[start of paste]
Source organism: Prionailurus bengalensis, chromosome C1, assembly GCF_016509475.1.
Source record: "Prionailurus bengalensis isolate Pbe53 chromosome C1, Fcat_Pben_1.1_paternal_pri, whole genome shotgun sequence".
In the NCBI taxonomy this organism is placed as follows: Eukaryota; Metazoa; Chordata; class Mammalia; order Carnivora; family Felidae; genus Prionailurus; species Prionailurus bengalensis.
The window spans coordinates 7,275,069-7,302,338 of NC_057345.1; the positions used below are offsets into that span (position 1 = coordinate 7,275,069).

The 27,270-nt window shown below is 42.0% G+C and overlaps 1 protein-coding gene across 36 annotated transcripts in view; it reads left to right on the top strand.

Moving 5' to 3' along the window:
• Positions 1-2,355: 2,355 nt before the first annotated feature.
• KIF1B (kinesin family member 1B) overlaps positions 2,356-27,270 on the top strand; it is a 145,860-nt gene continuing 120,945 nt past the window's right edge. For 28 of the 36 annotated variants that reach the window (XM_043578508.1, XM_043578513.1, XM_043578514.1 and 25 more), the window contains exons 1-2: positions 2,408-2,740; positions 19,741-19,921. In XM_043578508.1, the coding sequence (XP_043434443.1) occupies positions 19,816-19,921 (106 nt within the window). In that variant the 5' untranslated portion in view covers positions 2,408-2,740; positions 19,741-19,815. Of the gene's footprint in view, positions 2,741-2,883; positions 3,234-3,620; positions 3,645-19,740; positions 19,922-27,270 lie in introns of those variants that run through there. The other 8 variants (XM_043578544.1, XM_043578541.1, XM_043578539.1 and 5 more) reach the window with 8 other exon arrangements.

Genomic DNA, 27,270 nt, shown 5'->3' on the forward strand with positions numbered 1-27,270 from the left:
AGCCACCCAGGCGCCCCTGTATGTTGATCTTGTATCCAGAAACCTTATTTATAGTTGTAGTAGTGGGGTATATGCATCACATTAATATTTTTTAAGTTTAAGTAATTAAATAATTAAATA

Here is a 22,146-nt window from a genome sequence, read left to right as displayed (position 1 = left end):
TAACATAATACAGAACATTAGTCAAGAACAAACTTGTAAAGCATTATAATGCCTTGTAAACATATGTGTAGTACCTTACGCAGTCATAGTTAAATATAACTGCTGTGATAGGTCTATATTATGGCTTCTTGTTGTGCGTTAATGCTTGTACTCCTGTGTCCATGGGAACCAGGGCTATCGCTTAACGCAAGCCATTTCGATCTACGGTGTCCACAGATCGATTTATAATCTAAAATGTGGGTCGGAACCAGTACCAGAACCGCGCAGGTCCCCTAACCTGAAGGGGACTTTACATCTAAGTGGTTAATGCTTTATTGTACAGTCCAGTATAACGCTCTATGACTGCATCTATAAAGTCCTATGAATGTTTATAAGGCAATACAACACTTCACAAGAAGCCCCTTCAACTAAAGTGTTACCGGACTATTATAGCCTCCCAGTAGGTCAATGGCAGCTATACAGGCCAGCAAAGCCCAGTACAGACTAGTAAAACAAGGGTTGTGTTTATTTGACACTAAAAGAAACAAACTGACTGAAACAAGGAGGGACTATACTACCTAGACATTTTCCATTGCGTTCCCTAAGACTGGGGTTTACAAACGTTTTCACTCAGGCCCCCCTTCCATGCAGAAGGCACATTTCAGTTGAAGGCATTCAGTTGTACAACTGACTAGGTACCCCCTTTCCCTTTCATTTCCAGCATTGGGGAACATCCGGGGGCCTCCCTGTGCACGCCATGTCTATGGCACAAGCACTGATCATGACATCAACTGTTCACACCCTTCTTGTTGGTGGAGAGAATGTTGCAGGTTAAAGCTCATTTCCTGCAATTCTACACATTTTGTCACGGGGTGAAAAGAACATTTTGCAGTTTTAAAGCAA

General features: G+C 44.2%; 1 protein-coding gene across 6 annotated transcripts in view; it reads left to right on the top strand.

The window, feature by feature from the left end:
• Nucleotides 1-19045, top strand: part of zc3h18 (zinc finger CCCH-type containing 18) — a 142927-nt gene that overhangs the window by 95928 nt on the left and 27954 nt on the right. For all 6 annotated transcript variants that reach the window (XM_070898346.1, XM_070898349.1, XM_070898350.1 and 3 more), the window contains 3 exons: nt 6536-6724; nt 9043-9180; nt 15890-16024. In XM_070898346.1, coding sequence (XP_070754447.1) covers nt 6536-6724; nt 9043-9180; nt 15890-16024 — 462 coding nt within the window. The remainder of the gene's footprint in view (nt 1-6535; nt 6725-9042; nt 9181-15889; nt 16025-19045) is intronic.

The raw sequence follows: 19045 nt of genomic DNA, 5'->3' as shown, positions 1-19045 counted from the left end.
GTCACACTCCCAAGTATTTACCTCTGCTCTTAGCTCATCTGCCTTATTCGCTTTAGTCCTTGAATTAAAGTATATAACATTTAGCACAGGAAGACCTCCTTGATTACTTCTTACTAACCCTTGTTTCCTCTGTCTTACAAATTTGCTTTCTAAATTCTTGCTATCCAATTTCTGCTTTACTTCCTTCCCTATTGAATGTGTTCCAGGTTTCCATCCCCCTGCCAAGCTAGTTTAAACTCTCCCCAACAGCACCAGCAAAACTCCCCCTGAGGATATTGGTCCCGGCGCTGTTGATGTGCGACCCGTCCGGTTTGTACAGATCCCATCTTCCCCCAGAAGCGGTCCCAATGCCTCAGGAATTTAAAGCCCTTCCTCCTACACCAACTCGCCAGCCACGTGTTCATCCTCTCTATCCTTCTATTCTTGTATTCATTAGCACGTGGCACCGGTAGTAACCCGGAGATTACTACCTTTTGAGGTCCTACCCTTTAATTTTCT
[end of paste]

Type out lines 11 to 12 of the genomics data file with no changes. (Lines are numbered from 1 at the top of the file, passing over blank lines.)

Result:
Here is a 22,146-nt window from a genome sequence, read left to right as displayed (position 1 = left end):
TAACATAATACAGAACATTAGTCAAGAACAAACTTGTAAAGCATTATAATGCCTTGTAAACATATGTGTAGTACCTTACGCAGTCATAGTTAAATATAACTGCTGTGATAGGTCTATATTATGGCTTCTTGTTGTGCGTTAATGCTTGTACTCCTGTGTCCATGGGAACCAGGGCTATCGCTTAACGCAAGCCATTTCGATCTACGGTGTCCACAGATCGATTTATAATCTAAAATGTGGGTCGGAACCAGTACCAGAACCGCGCAGGTCCCCTAACCTGAAGGGGACTTTACATCTAAGTGGTTAATGCTTTATTGTACAGTCCAGTATAACGCTCTATGACTGCATCTATAAAGTCCTATGAATGTTTATAAGGCAATACAACACTTCACAAGAAGCCCCTTCAACTAAAGTGTTACCGGACTATTATAGCCTCCCAGTAGGTCAATGGCAGCTATACAGGCCAGCAAAGCCCAGTACAGACTAGTAAAACAAGGGTTGTGTTTATTTGACACTAAAAGAAACAAACTGACTGAAACAAGGAGGGACTATACTACCTAGACATTTTCCATTGCGTTCCCTAAGACTGGGGTTTACAAACGTTTTCACTCAGGCCCCCCTTCCATGCAGAAGGCACATTTCAGTTGAAGGCATTCAGTTGTACAACTGACTAGGTACCCCCTTTCCCTTTCATTTCCAGCATTGGGGAACATCCGGGGGCCTCCCTGTGCACGCCATGTCTATGGCACAAGCACTGATCATGACATCAACTGTTCACACCCTTCTTGTTGGTGGAGAGAATGTTGCAGGTTAAAGCTCATTTCCTGCAATTCTACACATTTTGTCACGGGGTGAAAAGAACATTTTGCAGTTTTAAAGCAA